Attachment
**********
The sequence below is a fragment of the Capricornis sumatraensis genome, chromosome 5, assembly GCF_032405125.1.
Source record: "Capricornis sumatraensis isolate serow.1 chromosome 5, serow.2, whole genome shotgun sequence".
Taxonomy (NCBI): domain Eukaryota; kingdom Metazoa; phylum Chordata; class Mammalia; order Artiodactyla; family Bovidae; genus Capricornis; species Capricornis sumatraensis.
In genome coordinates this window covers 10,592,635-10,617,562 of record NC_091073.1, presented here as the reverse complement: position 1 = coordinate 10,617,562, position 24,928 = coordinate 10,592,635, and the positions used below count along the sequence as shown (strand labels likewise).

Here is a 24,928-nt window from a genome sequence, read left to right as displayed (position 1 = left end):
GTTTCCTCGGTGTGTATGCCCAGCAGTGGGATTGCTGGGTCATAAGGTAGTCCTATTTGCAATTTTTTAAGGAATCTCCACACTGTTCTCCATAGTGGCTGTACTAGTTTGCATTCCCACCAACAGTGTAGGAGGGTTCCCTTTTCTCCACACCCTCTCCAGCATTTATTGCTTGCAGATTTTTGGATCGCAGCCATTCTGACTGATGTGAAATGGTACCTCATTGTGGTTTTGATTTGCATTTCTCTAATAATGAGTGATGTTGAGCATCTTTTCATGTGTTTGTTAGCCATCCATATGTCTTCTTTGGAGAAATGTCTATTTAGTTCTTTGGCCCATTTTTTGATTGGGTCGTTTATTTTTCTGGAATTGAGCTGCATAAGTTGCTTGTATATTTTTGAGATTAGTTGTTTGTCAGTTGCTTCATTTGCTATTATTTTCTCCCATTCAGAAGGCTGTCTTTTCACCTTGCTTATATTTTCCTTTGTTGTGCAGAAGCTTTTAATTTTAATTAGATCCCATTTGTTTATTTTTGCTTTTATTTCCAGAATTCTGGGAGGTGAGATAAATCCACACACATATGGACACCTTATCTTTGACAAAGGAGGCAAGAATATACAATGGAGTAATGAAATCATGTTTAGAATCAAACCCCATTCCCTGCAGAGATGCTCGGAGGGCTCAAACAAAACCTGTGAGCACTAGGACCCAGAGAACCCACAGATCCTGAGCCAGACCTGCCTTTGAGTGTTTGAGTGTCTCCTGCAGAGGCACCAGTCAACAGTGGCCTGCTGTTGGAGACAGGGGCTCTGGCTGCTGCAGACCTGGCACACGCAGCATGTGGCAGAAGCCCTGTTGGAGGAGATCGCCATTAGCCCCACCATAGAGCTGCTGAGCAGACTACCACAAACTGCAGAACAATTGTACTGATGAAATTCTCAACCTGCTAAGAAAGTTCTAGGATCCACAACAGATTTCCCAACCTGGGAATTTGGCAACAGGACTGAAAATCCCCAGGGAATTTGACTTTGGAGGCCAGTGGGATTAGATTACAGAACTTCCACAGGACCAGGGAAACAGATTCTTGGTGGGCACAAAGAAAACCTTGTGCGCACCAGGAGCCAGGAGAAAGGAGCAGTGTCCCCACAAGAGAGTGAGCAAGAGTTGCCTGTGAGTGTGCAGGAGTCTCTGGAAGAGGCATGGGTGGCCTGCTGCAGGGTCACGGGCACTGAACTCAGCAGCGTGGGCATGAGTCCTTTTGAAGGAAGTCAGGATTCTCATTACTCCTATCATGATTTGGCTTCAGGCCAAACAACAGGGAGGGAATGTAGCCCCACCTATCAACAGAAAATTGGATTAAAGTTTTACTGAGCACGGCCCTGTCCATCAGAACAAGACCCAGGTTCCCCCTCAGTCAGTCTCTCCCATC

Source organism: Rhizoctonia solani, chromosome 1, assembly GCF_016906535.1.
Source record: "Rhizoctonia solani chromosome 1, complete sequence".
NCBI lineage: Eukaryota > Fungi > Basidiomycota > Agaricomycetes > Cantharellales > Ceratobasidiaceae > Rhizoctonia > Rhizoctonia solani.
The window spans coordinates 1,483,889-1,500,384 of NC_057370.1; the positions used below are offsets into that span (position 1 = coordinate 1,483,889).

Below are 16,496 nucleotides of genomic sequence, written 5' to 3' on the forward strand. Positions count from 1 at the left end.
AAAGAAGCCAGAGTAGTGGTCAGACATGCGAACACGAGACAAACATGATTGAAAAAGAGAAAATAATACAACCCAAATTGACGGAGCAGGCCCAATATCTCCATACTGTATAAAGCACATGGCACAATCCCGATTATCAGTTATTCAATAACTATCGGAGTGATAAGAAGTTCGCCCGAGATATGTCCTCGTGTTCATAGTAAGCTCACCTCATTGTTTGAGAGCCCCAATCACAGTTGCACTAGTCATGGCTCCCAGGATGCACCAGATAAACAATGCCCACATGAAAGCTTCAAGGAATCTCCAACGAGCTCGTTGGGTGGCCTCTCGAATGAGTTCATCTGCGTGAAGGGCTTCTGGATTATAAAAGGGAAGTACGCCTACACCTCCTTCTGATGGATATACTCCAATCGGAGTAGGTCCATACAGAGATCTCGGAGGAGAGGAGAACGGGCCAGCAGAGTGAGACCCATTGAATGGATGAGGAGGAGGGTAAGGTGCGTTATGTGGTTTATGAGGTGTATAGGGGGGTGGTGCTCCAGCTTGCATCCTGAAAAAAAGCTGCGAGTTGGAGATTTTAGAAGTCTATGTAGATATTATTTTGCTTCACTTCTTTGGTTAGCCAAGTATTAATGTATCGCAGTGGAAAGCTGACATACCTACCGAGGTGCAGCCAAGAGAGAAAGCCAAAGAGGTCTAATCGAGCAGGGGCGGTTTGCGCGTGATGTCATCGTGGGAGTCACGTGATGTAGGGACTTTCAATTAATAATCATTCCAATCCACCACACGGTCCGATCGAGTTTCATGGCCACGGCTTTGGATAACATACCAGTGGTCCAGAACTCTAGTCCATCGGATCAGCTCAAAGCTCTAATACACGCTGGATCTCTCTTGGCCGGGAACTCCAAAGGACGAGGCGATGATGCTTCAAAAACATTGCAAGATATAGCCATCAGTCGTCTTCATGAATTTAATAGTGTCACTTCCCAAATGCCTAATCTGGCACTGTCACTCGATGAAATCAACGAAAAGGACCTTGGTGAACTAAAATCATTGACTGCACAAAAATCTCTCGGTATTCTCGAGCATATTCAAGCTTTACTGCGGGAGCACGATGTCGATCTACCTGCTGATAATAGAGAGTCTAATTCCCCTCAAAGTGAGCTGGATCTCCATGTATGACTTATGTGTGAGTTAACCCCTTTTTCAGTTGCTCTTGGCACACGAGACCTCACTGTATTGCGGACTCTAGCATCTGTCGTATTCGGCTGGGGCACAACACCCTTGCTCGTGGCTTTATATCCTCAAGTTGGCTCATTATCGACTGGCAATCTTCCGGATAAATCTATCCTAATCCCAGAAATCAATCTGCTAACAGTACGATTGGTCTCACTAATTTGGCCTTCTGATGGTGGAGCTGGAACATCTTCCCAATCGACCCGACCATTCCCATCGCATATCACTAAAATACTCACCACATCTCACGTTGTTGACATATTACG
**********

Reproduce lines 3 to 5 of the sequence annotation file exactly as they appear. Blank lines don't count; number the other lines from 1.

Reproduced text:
Taxonomy (NCBI): domain Eukaryota; kingdom Metazoa; phylum Chordata; class Mammalia; order Artiodactyla; family Bovidae; genus Capricornis; species Capricornis sumatraensis.
In genome coordinates this window covers 10,592,635-10,617,562 of record NC_091073.1, presented here as the reverse complement: position 1 = coordinate 10,617,562, position 24,928 = coordinate 10,592,635, and the positions used below count along the sequence as shown (strand labels likewise).

Here is a 24,928-nt window from a genome sequence, read left to right as displayed (position 1 = left end):